- 15.Ferguson v. City of Charleston, S.C., 308 380(Unites States Court of Appeals, Fourth Circuit 2002).Google Scholar
- 16.42 U.S.C.A. Section 5106a, (2007).Google Scholar
- 17.ACOG. ACOG Committee Opinion. Number 294, May 2004. At-risk drinking and illicit drug use: ethical issues in obstetric and gynecologic practice. Obstetrics and Gynecology. 2004;103(5 Pt 1):1021–1031.Google Scholar
- 19.Chasnoff IJ. Fetal Alcohol Spectrum Disorders Seminar for County MCAH Teams and Partners; 2007; Sacramento, CA.Google Scholar
- 20.Hill R. An analysis of racial/ethnic disproportionality and disparity at the national, state, and county levels: Casey-CSSP Alliance for Racial Equity in Child Welfare;2007.Google Scholar
- 24.MacMahon JR. Perinatal substance abuse: The impact of reporting infants to Child Protective Services. Pediatrics. 1997;100(5).Google Scholar
- 28.American Community Survey. 2006.Google Scholar
- 29.CDPH. Comprehensive Perinatal Services Program. http://www.cdph.ca.gov/PROGRAMS/CPSP/Pages/default.aspx. 2008.
- 30.PSAP. Findings from a small pilot study of health care providers in Contra Costa County. 2006.Google Scholar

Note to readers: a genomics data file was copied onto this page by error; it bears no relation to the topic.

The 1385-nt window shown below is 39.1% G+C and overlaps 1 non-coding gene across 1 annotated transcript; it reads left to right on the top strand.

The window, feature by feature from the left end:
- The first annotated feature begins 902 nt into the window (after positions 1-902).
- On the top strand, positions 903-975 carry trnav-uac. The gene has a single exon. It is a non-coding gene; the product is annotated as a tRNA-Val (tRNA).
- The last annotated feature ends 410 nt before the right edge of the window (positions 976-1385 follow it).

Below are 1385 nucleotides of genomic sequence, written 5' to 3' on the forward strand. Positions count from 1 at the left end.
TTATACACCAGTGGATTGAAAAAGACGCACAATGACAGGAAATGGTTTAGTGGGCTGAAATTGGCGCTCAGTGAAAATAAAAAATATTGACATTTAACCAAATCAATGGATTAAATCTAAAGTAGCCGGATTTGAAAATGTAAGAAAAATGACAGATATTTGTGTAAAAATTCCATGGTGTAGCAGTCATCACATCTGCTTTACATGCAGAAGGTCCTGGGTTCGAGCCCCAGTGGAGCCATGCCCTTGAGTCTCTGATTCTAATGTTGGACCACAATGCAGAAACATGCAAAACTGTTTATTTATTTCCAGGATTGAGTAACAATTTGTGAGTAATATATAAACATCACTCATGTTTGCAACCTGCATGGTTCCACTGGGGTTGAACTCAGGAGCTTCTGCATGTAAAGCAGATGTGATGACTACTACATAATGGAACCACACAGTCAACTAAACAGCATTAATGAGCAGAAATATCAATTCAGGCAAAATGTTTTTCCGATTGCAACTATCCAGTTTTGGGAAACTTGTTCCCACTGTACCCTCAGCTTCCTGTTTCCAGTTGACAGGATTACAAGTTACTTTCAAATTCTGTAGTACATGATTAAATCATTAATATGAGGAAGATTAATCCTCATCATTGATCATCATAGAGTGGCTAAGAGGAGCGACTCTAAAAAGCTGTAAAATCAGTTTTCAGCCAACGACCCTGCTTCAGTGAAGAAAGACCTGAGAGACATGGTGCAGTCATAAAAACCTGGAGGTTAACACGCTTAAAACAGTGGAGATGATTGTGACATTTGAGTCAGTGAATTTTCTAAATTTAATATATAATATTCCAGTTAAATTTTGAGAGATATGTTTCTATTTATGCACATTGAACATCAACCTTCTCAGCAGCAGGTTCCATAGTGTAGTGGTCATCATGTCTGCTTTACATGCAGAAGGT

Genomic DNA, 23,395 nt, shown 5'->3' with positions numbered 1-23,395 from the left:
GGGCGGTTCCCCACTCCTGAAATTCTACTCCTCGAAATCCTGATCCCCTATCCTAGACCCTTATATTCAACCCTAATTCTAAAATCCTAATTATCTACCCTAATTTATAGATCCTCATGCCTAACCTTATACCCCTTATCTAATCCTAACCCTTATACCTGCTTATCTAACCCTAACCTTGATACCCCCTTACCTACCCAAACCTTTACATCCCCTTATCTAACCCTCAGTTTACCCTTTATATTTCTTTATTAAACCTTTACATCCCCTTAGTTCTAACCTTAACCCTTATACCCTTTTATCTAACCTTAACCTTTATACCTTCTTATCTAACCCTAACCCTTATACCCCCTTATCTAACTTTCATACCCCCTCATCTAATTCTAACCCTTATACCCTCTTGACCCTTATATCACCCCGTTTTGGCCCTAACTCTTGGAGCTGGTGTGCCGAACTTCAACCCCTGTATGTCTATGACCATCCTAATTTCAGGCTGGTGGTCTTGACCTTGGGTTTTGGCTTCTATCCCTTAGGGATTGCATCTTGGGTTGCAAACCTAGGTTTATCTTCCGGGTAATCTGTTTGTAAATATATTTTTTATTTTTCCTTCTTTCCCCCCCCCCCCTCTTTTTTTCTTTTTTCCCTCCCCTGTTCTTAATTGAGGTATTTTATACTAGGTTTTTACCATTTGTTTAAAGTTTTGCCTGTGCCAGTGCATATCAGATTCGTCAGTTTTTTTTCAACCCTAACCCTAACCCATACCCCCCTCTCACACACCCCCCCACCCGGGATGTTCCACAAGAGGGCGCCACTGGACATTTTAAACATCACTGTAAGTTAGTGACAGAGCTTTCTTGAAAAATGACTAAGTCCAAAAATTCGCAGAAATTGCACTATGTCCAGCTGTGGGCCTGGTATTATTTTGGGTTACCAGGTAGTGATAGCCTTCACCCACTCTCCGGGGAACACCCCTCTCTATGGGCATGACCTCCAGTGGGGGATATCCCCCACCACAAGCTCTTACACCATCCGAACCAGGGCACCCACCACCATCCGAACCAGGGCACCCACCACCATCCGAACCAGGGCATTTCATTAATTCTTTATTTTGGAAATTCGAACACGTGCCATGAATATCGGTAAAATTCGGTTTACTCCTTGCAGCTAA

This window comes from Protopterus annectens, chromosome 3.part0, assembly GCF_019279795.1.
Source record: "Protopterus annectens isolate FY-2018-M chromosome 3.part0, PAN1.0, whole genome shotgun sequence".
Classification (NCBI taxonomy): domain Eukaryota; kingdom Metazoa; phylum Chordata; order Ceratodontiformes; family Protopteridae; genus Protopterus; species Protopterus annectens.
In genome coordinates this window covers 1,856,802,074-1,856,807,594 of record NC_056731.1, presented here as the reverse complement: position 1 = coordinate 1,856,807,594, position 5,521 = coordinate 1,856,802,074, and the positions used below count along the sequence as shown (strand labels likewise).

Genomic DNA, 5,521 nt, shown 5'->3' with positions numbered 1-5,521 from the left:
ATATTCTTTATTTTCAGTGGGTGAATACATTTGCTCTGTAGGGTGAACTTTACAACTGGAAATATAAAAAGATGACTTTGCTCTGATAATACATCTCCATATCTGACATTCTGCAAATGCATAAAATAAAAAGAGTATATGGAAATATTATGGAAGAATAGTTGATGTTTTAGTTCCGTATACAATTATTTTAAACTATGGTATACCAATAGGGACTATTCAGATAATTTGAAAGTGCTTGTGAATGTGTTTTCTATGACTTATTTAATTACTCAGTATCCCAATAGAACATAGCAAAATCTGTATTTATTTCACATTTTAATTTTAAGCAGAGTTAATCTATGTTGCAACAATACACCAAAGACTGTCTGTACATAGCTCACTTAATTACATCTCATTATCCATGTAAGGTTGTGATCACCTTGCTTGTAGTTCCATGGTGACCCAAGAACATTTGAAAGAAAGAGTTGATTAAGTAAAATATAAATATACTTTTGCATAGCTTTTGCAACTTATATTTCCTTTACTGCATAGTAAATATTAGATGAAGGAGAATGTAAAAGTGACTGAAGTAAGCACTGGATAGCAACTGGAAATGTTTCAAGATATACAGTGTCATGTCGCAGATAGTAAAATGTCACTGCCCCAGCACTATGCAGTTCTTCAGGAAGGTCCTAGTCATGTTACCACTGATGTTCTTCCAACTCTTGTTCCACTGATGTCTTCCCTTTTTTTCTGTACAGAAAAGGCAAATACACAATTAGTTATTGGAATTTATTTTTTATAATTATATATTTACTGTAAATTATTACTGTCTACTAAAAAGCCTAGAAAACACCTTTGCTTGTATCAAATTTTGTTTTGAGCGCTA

- 31.Hamilton BE, Martin JA, Ventura SJ. Births: Preliminary Data for 2007. National Vital Statistics Reports. 2009;57(23).Google Scholar
- 32.Demioz L. Contra Costa County Births 2000–2006. California Department of Health Services, Birth Statistical Master File, 2006: Contra Costa Health Services; 2006.Google Scholar
- 33.Creswell JPC, VL. Designing and conducting mixed methods research. Thousand Oaks: Sage Publications; 2007Google Scholar
- 35.Miles MB, Huberman AM. Qualitative Data Analysis: An Expanded Sourcebook. Thousand Oaks: Sage Publications; 1994.Google Scholar
- 36.Patton MQ. Qualitative research and evaluation methods. Thousand Oaks: Sage Publications; 2002.Google Scholar